When you speak with students on college campuses and ask them to reflect upon their experiences often the first thing that comes to mind is their experience, good and bad, with individual instructors in courses that they’ve taken. What doesn’t come to mind? Senior administrative officials, strategic plans or other aspects of an institution that fall outside their day-to-day experiences. So should it surprise us that college and university presidents who have been successful in driving change at their respective institutions all speak about a common critical factor in their efforts? That key factor is engaging faculty early and often.
From Steven C. Bahls, President at Augustana College:
College administrators trying to establish their own favored programs too often try to obtain faculty buy-in after the fact. Far more likely to succeed is doing the hard work of creating alignment with the faculty at the front end.
Creating such alignment is an iterative process that begins with respectful discussions around shared values.
Or how about a perspective from Donald J. Farish, President, Roger Williams University:
On a college campus, change cannot be imposed from above. Rather, change requires buy-in by the faculty, and buy-in only occurs if there is a mechanism to recognize the work of faculty in adopting the proposed change and if the faculty see the change being proposed as logical and reasonable.
On my campus, we wanted to greatly expand the opportunities for students to engage in project-based learning. We identified a few faculty who relished the idea of being on the leading edge of change and worked with them as they created interdisciplinary student teams.
There are a lot of key points to unpack here: (1) recognizing faculty efforts, (2) testing changes for reasonableness with faculty first, (3) voluntary engagement by faculty already embracing the change being contemplated – in this case scaling project-based learning. All that from just four sentences!
Chrisopher Howard, President of Robert Morris University, adds another important factor to the conversation:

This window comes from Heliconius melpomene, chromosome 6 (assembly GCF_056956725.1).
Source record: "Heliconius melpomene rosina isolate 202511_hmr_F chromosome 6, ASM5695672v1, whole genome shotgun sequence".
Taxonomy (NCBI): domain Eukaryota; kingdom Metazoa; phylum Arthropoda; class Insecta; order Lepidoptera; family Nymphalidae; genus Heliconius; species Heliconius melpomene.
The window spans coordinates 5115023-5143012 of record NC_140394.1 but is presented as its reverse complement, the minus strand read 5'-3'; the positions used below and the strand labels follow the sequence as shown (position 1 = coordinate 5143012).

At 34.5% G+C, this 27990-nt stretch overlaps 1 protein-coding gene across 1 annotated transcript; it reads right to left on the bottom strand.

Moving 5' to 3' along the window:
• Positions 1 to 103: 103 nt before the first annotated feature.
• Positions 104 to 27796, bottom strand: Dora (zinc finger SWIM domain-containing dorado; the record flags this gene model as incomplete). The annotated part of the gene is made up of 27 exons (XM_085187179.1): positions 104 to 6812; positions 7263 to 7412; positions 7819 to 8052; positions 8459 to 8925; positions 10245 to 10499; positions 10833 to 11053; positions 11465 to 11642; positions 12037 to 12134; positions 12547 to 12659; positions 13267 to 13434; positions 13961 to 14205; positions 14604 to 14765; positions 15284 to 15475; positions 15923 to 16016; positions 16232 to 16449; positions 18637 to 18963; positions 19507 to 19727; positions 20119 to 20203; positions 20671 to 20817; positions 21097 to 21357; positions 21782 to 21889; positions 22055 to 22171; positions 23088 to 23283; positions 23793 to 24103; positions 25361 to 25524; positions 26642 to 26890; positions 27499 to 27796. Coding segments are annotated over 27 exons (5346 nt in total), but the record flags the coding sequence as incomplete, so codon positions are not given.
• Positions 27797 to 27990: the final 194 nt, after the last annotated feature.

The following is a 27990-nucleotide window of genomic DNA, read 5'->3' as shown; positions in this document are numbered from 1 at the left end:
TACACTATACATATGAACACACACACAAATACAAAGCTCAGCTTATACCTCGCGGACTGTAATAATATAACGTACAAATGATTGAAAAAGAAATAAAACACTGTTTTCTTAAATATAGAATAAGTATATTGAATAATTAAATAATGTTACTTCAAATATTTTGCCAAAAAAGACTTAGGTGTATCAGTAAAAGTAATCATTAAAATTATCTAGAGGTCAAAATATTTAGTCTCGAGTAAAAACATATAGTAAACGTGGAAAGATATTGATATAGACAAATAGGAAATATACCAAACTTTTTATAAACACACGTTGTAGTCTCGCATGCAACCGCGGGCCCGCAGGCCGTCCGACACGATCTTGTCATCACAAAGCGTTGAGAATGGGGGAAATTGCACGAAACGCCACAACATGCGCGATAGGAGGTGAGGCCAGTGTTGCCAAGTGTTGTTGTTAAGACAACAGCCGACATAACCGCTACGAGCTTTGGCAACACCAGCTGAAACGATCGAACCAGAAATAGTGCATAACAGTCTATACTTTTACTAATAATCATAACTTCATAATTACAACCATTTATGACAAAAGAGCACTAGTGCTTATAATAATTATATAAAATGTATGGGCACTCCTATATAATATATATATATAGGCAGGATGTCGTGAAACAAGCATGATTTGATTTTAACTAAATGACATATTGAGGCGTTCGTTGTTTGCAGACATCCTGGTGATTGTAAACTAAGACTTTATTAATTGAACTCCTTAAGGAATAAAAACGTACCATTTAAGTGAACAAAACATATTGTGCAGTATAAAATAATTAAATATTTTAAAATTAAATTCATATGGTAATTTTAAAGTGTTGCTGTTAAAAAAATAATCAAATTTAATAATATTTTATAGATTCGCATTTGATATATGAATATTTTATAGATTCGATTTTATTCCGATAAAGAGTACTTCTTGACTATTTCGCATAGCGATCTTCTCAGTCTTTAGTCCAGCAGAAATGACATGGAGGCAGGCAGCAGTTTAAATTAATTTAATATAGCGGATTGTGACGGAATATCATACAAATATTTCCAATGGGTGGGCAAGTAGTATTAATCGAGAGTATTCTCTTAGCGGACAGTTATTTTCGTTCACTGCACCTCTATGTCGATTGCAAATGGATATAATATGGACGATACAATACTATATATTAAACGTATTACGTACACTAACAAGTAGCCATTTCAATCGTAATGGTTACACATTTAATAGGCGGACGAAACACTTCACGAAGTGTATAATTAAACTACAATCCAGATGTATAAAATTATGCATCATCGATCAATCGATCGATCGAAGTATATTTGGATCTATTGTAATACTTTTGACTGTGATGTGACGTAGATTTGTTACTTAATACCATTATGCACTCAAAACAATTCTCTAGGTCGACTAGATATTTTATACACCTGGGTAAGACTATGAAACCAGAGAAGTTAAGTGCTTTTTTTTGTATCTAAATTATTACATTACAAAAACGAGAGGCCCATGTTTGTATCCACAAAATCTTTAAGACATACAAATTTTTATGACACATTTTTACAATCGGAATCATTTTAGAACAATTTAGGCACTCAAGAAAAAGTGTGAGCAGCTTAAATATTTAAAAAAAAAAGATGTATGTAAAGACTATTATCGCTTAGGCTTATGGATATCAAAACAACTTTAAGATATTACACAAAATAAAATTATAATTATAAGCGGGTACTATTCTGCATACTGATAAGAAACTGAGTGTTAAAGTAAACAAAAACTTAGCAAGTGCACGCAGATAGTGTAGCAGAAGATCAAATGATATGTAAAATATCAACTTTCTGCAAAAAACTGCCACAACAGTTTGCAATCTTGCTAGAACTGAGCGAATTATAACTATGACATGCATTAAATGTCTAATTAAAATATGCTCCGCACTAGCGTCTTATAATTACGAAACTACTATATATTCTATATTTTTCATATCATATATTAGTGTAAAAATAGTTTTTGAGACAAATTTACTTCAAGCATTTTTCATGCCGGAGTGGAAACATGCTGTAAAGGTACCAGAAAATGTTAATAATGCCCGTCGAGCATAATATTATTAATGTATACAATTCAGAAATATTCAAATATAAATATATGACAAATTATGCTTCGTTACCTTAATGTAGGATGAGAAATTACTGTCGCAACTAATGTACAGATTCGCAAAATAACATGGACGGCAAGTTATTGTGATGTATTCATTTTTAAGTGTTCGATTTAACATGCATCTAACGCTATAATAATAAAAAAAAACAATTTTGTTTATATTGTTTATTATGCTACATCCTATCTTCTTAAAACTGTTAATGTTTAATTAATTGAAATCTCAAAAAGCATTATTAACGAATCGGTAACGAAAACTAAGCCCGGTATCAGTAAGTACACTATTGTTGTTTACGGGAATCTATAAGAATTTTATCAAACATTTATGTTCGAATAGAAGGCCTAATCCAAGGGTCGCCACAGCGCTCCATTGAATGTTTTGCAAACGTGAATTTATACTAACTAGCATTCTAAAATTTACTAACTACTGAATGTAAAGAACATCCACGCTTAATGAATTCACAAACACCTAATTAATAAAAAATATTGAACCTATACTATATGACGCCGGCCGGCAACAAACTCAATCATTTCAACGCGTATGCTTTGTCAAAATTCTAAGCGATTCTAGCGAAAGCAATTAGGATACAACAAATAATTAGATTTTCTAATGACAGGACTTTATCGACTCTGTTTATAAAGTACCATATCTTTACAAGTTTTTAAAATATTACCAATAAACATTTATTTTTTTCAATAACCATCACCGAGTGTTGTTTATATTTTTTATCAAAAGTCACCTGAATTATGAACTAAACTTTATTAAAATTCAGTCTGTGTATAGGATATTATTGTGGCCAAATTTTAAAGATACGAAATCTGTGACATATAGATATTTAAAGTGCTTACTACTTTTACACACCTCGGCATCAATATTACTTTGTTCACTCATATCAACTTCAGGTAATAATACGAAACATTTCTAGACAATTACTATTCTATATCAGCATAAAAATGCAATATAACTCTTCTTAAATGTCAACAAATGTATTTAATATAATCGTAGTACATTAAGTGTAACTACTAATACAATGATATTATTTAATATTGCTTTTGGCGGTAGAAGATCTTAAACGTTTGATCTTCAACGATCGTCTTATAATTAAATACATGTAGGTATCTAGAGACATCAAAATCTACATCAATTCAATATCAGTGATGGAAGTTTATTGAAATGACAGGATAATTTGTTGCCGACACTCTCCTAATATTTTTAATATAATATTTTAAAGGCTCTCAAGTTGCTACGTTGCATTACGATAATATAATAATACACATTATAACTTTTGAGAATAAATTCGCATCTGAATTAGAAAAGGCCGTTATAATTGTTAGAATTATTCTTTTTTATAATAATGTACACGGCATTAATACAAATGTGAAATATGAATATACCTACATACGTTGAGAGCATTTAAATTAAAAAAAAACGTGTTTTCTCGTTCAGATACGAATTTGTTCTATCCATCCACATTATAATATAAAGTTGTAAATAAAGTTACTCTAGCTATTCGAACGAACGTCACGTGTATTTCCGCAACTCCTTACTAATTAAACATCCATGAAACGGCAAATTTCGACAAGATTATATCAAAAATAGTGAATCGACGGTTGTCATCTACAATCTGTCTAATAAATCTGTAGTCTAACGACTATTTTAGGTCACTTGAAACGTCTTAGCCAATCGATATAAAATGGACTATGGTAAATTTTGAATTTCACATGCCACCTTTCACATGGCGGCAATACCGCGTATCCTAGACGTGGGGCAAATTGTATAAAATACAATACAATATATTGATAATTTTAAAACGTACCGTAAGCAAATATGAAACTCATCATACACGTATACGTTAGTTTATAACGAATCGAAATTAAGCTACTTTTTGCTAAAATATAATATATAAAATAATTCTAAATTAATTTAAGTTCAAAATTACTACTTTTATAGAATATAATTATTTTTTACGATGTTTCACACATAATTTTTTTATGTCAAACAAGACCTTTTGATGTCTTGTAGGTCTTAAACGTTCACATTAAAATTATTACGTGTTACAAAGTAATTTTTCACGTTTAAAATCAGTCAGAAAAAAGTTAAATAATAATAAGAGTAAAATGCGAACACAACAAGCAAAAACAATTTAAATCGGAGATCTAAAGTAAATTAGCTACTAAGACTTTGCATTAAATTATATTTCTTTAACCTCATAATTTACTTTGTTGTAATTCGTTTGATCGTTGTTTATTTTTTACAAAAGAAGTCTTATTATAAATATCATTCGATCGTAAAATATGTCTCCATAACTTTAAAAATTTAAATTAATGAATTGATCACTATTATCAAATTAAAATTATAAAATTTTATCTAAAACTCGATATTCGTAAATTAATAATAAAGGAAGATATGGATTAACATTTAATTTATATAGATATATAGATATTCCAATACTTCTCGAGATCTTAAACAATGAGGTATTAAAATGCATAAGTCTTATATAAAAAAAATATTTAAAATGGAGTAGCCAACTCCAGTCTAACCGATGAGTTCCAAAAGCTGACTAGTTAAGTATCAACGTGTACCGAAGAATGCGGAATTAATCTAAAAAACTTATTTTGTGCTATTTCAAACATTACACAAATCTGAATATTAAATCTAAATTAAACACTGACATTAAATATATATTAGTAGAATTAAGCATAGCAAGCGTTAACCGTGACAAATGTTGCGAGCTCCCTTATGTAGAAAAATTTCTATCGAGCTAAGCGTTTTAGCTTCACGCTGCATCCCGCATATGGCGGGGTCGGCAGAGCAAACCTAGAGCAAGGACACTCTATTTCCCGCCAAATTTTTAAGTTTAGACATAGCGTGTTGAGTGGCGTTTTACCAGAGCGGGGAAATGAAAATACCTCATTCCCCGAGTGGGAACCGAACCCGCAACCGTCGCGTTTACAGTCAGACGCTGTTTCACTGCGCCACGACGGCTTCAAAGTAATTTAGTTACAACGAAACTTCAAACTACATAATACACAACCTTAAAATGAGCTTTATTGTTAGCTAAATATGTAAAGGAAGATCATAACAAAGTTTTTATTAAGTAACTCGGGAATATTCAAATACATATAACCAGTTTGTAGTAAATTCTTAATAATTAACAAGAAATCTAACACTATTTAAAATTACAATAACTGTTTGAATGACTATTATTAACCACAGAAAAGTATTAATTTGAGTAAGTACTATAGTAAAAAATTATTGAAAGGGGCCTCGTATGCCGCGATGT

Faculty and staff often have transformational ideas that have been overlooked or never received the resources needed to reach their potential. A president can generate a lot of goodwill by bringing to full flower ideas and programs that already have grass-roots support.
As a former management consultant, I learned early that while it was important to be able to come up with possible solutions to a problem based on past experiences it was often equally, if not more, important to listen attentively to client middle/senior management and help shine a light on those well-formed ideas that were perhaps lacking the visibility they required in order to drive meaningful, lasting change.
Kathleen McCartney, President at Smith College reminds us that leaders shouldn’t always feel compelled to lead change from the front:
Presidents need to learn to follow, too. In fact, I am heartened by the fact that I am not the only person leading change. For example, a year into my presidency, 40 faculty members presented me with a proposal for a Design Thinking Initiative. The proposal was endorsed by faculty across the disciplines, from engineering to dance. In this instance, I viewed my role as a supporter of a group that had written a compelling proposal about an important curricular innovation. Shared governance is the key to the kind of continuous learning that distinguishes the best colleges.
Confident, and effective, leaders find change agents already on their campuses and help support their efforts. Faculty are the front lines of any college or university, if you’re a college or university leader find ways to help them help you create a better teaching and learning environment for your students. For more institutional leader perspectives visit the link below from The Chronicle of Higher Education.
College administrators trying to establish their own favored programs too often try to obtain faculty buy-in after the fact. Far more likely to succeed is doing the hard work of creating alignment with the faculty at the front end. Creating such alignment is an iterative process that begins with respectful discussions around shared values.